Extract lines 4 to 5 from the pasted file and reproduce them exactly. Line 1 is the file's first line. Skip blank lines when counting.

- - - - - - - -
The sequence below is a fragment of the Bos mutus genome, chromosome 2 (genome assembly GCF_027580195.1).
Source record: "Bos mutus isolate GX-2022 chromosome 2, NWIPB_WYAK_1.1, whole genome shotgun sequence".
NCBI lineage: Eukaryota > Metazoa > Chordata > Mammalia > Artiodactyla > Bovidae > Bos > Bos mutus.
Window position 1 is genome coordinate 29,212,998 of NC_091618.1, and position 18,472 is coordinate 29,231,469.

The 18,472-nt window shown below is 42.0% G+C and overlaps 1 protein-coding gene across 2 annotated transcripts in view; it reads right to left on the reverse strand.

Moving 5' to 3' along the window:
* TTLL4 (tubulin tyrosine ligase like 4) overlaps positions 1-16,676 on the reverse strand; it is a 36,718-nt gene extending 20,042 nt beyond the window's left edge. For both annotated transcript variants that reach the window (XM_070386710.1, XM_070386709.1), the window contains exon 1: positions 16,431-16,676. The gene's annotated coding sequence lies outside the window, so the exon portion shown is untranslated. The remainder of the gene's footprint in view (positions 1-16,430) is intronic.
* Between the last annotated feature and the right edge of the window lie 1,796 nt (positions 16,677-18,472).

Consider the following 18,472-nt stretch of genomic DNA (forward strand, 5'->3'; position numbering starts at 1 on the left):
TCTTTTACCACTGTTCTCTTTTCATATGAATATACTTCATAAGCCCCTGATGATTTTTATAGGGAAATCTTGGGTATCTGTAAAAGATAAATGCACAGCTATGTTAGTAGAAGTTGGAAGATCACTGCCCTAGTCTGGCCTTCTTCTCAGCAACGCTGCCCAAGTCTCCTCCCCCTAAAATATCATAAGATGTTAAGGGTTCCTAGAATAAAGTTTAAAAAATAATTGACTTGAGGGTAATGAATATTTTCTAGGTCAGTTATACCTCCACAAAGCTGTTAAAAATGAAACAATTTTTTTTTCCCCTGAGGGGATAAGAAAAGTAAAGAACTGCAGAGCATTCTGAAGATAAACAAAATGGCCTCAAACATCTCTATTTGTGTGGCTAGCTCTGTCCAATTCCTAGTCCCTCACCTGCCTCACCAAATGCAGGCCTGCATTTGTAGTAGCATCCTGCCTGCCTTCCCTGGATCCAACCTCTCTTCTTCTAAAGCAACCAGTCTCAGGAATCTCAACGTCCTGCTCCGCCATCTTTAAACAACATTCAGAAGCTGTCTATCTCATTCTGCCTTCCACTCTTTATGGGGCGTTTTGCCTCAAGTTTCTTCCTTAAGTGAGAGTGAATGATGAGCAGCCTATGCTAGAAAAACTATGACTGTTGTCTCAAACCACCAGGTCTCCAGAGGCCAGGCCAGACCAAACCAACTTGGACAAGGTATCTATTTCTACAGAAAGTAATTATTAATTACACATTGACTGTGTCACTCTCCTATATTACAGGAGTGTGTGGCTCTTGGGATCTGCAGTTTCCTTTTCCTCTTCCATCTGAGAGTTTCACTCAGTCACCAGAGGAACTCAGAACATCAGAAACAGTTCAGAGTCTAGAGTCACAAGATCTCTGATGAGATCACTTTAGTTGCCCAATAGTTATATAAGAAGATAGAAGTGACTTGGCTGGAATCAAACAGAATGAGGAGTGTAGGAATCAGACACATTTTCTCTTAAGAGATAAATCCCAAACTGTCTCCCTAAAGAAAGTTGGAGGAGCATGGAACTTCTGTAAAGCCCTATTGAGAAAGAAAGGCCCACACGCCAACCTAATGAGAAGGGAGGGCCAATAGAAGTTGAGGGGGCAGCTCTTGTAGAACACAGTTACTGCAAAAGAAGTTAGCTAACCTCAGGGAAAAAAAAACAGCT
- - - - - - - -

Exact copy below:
Window position 1 is genome coordinate 29,212,998 of NC_091618.1, and position 18,472 is coordinate 29,231,469.

The 18,472-nt window shown below is 42.0% G+C and overlaps 1 protein-coding gene across 2 annotated transcripts in view; it reads right to left on the reverse strand.